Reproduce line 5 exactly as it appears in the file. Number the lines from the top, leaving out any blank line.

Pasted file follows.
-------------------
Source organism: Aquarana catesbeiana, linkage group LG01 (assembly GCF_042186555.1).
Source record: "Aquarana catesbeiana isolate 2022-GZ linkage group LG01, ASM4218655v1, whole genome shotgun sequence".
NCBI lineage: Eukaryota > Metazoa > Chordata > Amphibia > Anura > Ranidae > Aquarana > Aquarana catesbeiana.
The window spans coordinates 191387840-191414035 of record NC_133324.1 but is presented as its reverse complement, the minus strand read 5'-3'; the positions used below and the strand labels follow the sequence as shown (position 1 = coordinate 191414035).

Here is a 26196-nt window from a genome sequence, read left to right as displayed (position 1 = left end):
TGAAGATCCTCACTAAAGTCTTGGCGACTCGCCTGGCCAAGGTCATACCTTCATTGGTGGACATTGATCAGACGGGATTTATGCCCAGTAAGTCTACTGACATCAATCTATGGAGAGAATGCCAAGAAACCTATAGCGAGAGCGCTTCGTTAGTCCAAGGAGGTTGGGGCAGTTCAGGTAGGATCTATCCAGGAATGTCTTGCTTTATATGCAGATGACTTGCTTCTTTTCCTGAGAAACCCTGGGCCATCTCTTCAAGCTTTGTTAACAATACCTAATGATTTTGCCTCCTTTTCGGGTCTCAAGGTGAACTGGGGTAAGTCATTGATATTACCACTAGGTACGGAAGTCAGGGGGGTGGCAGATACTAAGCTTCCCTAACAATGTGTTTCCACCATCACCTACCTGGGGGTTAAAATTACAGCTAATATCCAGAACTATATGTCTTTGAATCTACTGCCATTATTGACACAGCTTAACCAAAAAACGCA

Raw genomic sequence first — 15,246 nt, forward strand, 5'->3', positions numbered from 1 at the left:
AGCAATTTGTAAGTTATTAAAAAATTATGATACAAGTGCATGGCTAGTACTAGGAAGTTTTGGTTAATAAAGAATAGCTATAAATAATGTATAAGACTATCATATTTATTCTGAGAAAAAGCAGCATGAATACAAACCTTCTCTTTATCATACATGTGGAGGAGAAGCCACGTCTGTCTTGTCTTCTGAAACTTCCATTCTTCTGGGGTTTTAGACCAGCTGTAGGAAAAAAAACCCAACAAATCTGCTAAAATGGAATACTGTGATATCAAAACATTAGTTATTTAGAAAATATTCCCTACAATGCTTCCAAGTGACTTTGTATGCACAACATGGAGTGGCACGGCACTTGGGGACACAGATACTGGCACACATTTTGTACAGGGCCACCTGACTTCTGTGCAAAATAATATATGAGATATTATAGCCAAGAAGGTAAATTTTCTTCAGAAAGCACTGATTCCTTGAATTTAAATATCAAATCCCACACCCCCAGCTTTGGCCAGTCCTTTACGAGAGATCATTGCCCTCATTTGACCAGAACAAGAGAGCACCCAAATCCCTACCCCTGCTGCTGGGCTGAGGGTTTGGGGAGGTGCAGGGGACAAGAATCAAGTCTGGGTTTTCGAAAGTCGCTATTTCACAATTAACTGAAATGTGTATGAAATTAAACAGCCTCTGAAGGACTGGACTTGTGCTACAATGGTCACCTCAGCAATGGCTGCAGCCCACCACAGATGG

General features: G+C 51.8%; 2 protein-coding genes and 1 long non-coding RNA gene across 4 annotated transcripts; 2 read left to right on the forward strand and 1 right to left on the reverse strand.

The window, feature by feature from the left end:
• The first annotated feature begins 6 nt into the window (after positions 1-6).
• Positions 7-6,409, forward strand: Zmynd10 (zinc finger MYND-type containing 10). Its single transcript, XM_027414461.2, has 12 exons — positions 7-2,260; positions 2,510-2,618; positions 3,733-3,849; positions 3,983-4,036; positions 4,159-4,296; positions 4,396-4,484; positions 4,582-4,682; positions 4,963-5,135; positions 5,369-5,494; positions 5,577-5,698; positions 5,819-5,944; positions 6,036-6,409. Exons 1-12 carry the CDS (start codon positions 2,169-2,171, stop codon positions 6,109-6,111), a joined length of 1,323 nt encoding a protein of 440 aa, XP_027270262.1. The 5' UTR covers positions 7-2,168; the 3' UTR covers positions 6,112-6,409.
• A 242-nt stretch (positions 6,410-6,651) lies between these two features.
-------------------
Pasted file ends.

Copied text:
Here is a 26196-nt window from a genome sequence, read left to right as displayed (position 1 = left end):